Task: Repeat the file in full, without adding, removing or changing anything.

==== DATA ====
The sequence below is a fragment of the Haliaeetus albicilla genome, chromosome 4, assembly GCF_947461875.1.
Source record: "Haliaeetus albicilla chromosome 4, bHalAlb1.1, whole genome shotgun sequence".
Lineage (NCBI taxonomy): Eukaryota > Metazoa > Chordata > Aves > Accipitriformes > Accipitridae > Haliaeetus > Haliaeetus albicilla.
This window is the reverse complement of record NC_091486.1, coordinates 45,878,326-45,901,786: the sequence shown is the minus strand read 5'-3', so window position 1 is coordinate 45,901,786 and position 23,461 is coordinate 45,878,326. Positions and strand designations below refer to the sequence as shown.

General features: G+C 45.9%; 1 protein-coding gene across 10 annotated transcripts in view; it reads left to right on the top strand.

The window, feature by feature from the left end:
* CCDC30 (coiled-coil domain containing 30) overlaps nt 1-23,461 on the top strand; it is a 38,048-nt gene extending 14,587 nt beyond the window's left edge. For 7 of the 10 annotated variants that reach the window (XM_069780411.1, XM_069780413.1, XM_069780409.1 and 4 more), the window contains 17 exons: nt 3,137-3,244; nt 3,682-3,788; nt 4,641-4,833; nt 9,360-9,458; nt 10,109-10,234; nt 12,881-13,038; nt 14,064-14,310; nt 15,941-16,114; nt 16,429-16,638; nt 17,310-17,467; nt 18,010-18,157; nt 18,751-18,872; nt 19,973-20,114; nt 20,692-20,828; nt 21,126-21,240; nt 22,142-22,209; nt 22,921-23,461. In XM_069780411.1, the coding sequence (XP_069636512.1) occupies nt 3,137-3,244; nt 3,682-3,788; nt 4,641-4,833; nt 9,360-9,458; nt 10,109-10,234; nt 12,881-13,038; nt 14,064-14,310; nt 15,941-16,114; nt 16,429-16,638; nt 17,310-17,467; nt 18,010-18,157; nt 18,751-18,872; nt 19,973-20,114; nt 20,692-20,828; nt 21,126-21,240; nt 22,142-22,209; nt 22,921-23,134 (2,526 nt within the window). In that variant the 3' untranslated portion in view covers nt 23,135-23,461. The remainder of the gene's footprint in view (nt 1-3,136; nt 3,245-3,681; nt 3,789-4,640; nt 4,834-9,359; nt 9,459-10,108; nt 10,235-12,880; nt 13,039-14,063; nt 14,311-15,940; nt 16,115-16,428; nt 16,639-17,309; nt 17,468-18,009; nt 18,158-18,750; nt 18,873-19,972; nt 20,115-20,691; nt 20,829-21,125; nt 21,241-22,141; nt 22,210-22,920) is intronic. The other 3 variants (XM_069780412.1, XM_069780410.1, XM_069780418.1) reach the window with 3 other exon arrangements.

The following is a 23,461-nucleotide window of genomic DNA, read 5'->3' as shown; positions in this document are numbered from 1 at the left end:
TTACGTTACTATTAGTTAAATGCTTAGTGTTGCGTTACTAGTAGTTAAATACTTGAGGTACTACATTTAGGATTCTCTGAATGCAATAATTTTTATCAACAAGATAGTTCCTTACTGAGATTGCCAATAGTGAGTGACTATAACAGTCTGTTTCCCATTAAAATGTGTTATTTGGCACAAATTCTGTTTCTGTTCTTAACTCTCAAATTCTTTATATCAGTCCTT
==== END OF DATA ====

The sequence below is a fragment of the Haliaeetus albicilla genome, chromosome 4, assembly GCF_947461875.1.
Source record: "Haliaeetus albicilla chromosome 4, bHalAlb1.1, whole genome shotgun sequence".
Lineage (NCBI taxonomy): Eukaryota > Metazoa > Chordata > Aves > Accipitriformes > Accipitridae > Haliaeetus > Haliaeetus albicilla.
This window is the reverse complement of record NC_091486.1, coordinates 45,878,326-45,901,786: the sequence shown is the minus strand read 5'-3', so window position 1 is coordinate 45,901,786 and position 23,461 is coordinate 45,878,326. Positions and strand designations below refer to the sequence as shown.

General features: G+C 45.9%; 1 protein-coding gene across 10 annotated transcripts in view; it reads left to right on the top strand.

The window, feature by feature from the left end:
* CCDC30 (coiled-coil domain containing 30) overlaps nt 1-23,461 on the top strand; it is a 38,048-nt gene extending 14,587 nt beyond the window's left edge. For 7 of the 10 annotated variants that reach the window (XM_069780411.1, XM_069780413.1, XM_069780409.1 and 4 more), the window contains 17 exons: nt 3,137-3,244; nt 3,682-3,788; nt 4,641-4,833; nt 9,360-9,458; nt 10,109-10,234; nt 12,881-13,038; nt 14,064-14,310; nt 15,941-16,114; nt 16,429-16,638; nt 17,310-17,467; nt 18,010-18,157; nt 18,751-18,872; nt 19,973-20,114; nt 20,692-20,828; nt 21,126-21,240; nt 22,142-22,209; nt 22,921-23,461. In XM_069780411.1, the coding sequence (XP_069636512.1) occupies nt 3,137-3,244; nt 3,682-3,788; nt 4,641-4,833; nt 9,360-9,458; nt 10,109-10,234; nt 12,881-13,038; nt 14,064-14,310; nt 15,941-16,114; nt 16,429-16,638; nt 17,310-17,467; nt 18,010-18,157; nt 18,751-18,872; nt 19,973-20,114; nt 20,692-20,828; nt 21,126-21,240; nt 22,142-22,209; nt 22,921-23,134 (2,526 nt within the window). In that variant the 3' untranslated portion in view covers nt 23,135-23,461. The remainder of the gene's footprint in view (nt 1-3,136; nt 3,245-3,681; nt 3,789-4,640; nt 4,834-9,359; nt 9,459-10,108; nt 10,235-12,880; nt 13,039-14,063; nt 14,311-15,940; nt 16,115-16,428; nt 16,639-17,309; nt 17,468-18,009; nt 18,158-18,750; nt 18,873-19,972; nt 20,115-20,691; nt 20,829-21,125; nt 21,241-22,141; nt 22,210-22,920) is intronic. The other 3 variants (XM_069780412.1, XM_069780410.1, XM_069780418.1) reach the window with 3 other exon arrangements.

The following is a 23,461-nucleotide window of genomic DNA, read 5'->3' as shown; positions in this document are numbered from 1 at the left end:
TTACGTTACTATTAGTTAAATGCTTAGTGTTGCGTTACTAGTAGTTAAATACTTGAGGTACTACATTTAGGATTCTCTGAATGCAATAATTTTTATCAACAAGATAGTTCCTTACTGAGATTGCCAATAGTGAGTGACTATAACAGTCTGTTTCCCATTAAAATGTGTTATTTGGCACAAATTCTGTTTCTGTTCTTAACTCTCAAATTCTTTATATCAGTCCTT